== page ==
4. G. Coppola, P. Ferraro, M. Iodice, and S. De Nicola, “Method for measuring the refractive index and the thickness of transparent plates with a lateral-shear, wavelength-scanning interferometer,” Appl. Opt. 42(19), 3882–3887 (2003). [CrossRef]   [PubMed]  

5. K. Hibino, B. F. Oreb, P. S. Fairman, and J. Burke, “Simultaneous measurement of surface shape and variation in optical thickness of a transparent parallel plate in wavelength-scanning Fizeau interferometer,” Appl. Opt. 43(6), 1241–1249 (2004). [CrossRef]   [PubMed]  

6. S. Kim, J. Na, M. J. Kim, and B. H. Lee, “Simultaneous measurement of refractive index and thickness by combining low-coherence interferometry and confocal optics,” Opt. Express 16(8), 5516–5526 (2008). [CrossRef]   [PubMed]  

7. H. C. Cheng and Y. C. Liu, “Simultaneous measurement of group refractive index and thickness of optical samples using optical coherence tomography,” Appl. Opt. 49(5), 790–797 (2010). [CrossRef]   [PubMed]  

8. H. J. Choi, H. H. Lim, H. S. Moon, T. B. Eom, J. J. Ju, and M. Cha, “Measurement of refractive index and thickness of transparent plate by dual-wavelength interference,” Opt. Express 18(9), 9429–9434 (2010). [CrossRef]   [PubMed]  

9. W. T. Wu, H. C. Hsieh, W. Y. Chang, Y. L. Chen, and D. C. Su, “High-accuracy thickness measurement of a transparent plate with the heterodyne central fringe identification technique,” Appl. Opt. 50(21), 4011–4016 (2011). [CrossRef]   [PubMed]  

10. Y. Kim, K. Hibino, N. Sugita, and M. Mitsuishi, “Optical thickness measurement of mask blank glass plate by the excess fraction method using wavelength-tuning interferometer,” Opt. Lasers Eng. 51(10), 1173–1178 (2013). [CrossRef]  

11. K. Hibino, R. Hanayama, J. Burke, and B. F. Oreb, “Tunable phase-extraction formulae for simultaneous shape measurement of multiple surfaces with wavelength-shifting interferometry,” Opt. Express 12(23), 5579–5594 (2004). [CrossRef]   [PubMed]  

12. K. Liu and M. G. Littman, “Novel geometry for single-mode scanning of tunable lasers,” Opt. Lett. 6(3), 117–118 (1981). [CrossRef]   [PubMed]  

13. P. de Groot, “Measurement of transparent plates with wavelength-tuned phase-shifting interferometry,” Appl. Opt. 39(16), 2658–2663 (2000). [CrossRef]   [PubMed]  

14. L. L. Deck, “Fourier-transform phase-shifting interferometry,” Appl. Opt. 42(13), 2354–2365 (2003). [CrossRef]   [PubMed]  

15. K. Falaggis, D. P. Towers, and C. E. Towers, “Method of excess fractions with application to absolute distance metrology: theoretical analysis,” Appl. Opt. 50(28), 5484–5498 (2011). [CrossRef]   [PubMed]  

16. K. Hibino, Y. Tani, Y. Bitou, T. Takatsuji, S. Warisawa, and M. Mitsuishi, “Discontinuous surface measurement by wavelength-tuning interferometry with the excess fraction method correcting scanning nonlinearity,” Appl. Opt. 50(6), 962–969 (2011). [CrossRef]   [PubMed]  

17. Y. Kim, K. Hibino, R. Hanayama, N. Sugita, and M. Mitsuishi, “Multiple-surface interferometry of highly reflective wafer by wavelength tuning,” Opt. Express 22(18), 21145–21156 (2014). [CrossRef]   [PubMed]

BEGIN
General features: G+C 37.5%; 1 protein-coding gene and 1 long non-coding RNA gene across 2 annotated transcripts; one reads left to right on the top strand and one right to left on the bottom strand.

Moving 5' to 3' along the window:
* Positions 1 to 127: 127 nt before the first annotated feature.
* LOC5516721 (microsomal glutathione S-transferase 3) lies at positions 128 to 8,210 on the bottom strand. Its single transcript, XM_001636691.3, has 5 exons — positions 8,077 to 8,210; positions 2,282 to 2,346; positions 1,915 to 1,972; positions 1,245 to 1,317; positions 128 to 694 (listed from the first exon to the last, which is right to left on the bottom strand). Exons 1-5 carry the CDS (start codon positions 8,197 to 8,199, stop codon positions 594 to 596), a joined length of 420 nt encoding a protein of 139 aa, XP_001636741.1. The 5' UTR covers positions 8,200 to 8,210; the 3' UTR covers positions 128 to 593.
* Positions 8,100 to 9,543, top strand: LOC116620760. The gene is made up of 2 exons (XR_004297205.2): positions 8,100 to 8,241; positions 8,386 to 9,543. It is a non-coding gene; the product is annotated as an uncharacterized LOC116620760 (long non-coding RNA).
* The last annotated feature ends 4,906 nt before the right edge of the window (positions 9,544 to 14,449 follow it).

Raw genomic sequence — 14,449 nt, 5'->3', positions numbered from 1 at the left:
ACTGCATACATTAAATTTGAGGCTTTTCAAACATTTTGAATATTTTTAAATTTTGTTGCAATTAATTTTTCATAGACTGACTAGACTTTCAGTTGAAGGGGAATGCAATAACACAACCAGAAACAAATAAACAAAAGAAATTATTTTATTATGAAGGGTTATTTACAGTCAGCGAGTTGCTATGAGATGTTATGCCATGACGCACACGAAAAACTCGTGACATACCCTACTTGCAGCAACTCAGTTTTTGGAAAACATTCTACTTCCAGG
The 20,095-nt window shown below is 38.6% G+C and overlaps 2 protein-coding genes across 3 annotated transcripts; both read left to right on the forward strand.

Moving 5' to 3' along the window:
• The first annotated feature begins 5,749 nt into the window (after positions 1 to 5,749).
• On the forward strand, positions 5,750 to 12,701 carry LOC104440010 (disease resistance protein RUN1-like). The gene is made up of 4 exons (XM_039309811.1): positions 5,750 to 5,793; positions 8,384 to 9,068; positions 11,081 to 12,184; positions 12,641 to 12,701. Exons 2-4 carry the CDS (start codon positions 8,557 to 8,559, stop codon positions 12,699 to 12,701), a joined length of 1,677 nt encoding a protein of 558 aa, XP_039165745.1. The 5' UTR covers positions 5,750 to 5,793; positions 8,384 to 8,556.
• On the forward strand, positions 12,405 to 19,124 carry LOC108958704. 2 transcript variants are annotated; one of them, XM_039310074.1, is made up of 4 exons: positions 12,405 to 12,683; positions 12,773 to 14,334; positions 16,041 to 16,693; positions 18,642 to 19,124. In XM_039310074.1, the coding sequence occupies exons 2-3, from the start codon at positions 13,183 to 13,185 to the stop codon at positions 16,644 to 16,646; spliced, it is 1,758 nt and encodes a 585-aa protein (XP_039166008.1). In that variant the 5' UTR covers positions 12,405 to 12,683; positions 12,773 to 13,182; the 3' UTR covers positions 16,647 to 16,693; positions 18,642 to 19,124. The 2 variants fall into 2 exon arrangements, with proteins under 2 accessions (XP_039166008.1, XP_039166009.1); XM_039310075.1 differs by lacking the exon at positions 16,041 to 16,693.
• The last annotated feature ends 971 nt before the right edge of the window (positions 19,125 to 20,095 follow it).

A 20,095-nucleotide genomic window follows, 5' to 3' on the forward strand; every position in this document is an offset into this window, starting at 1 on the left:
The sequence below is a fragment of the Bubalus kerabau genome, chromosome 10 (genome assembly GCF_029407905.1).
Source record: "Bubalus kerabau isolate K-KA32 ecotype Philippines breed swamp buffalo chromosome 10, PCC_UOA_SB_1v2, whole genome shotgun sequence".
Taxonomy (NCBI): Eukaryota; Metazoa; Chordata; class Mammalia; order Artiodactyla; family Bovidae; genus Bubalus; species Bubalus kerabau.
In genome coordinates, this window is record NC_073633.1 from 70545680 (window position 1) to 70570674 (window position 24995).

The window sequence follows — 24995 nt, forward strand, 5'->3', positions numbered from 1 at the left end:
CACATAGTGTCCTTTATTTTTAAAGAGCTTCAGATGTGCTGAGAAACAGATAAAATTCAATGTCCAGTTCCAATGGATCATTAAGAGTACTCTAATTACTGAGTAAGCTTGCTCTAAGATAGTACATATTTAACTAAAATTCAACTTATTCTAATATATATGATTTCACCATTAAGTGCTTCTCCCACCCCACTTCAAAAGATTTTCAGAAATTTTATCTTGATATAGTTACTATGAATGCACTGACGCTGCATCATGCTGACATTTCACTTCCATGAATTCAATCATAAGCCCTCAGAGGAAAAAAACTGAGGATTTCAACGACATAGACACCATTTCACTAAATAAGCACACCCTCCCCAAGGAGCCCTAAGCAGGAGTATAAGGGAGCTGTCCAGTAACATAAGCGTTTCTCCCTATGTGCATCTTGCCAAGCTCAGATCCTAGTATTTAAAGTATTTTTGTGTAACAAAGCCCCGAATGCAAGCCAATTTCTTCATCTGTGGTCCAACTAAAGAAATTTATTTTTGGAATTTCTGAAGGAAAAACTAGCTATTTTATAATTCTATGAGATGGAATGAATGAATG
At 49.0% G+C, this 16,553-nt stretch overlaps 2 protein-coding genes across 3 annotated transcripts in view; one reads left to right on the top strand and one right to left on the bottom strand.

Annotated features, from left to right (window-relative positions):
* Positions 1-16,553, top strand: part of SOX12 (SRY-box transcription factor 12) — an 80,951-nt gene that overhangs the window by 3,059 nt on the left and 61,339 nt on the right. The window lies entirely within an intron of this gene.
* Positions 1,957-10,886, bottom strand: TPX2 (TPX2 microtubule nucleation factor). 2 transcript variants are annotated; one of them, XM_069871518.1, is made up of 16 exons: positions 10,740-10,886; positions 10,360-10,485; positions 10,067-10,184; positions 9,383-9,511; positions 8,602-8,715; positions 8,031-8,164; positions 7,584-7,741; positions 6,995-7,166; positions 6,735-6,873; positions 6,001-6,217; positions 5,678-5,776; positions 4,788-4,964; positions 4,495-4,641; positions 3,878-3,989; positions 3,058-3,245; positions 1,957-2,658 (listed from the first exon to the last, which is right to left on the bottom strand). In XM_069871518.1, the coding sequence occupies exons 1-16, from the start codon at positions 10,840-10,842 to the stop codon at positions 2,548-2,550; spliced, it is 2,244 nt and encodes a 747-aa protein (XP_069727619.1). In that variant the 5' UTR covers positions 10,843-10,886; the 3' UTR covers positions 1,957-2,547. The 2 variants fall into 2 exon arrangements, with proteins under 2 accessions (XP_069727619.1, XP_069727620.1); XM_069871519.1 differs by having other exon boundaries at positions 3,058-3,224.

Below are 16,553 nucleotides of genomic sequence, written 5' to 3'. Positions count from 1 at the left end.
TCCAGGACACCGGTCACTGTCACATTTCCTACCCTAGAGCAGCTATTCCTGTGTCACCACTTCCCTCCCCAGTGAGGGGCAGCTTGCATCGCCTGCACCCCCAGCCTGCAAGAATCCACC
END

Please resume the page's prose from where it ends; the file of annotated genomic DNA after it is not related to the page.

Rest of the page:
18. F. J. Harris, “On the use of windows for harmonic analysis with the discrete Fourier transform,” Proc. IEEE 66(1), 51–83 (1978). [CrossRef]  

References

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  1. T. Fukano and I. Yamaguchi, “Simultaneous measurement of thicknesses and refractive indices of multiple layers by a low-coherence confocal interference microscope,” Opt. Lett. 21(23), 1942–1944 (1996).
    [Crossref] [PubMed]
  2. M. Haruna, M. Ohmi, T. Mitsuyama, H. Tajiri, H. Maruyama, and M. Hashimoto, “Simultaneous measurement of the phase and group indices and the thickness of transparent plates by low-coherence interferometry,” Opt. Lett. 23(12), 966–968 (1998).
    [Crossref] [PubMed]
  3. T. Fukano and I. Yamaguchi, “Separation of measurement of the refractive index and the geometrical thickness by use of a wavelength-scanning interferometer with a confocal microscope,” Appl. Opt. 38(19), 4065–4073 (1999).
    [Crossref] [PubMed]
  4. G. Coppola, P. Ferraro, M. Iodice, and S. De Nicola, “Method for measuring the refractive index and the thickness of transparent plates with a lateral-shear, wavelength-scanning interferometer,” Appl. Opt. 42(19), 3882–3887 (2003).
    [Crossref] [PubMed]
  5. K. Hibino, B. F. Oreb, P. S. Fairman, and J. Burke, “Simultaneous measurement of surface shape and variation in optical thickness of a transparent parallel plate in wavelength-scanning Fizeau interferometer,” Appl. Opt. 43(6), 1241–1249 (2004).
    [Crossref] [PubMed]
  6. S. Kim, J. Na, M. J. Kim, and B. H. Lee, “Simultaneous measurement of refractive index and thickness by combining low-coherence interferometry and confocal optics,” Opt. Express 16(8), 5516–5526 (2008).
    [Crossref] [PubMed]
  7. H. C. Cheng and Y. C. Liu, “Simultaneous measurement of group refractive index and thickness of optical samples using optical coherence tomography,” Appl. Opt. 49(5), 790–797 (2010).
    [Crossref] [PubMed]
  8. H. J. Choi, H. H. Lim, H. S. Moon, T. B. Eom, J. J. Ju, and M. Cha, “Measurement of refractive index and thickness of transparent plate by dual-wavelength interference,” Opt. Express 18(9), 9429–9434 (2010).
    [Crossref] [PubMed]
  9. W. T. Wu, H. C. Hsieh, W. Y. Chang, Y. L. Chen, and D. C. Su, “High-accuracy thickness measurement of a transparent plate with the heterodyne central fringe identification technique,” Appl. Opt. 50(21), 4011–4016 (2011).
    [Crossref] [PubMed]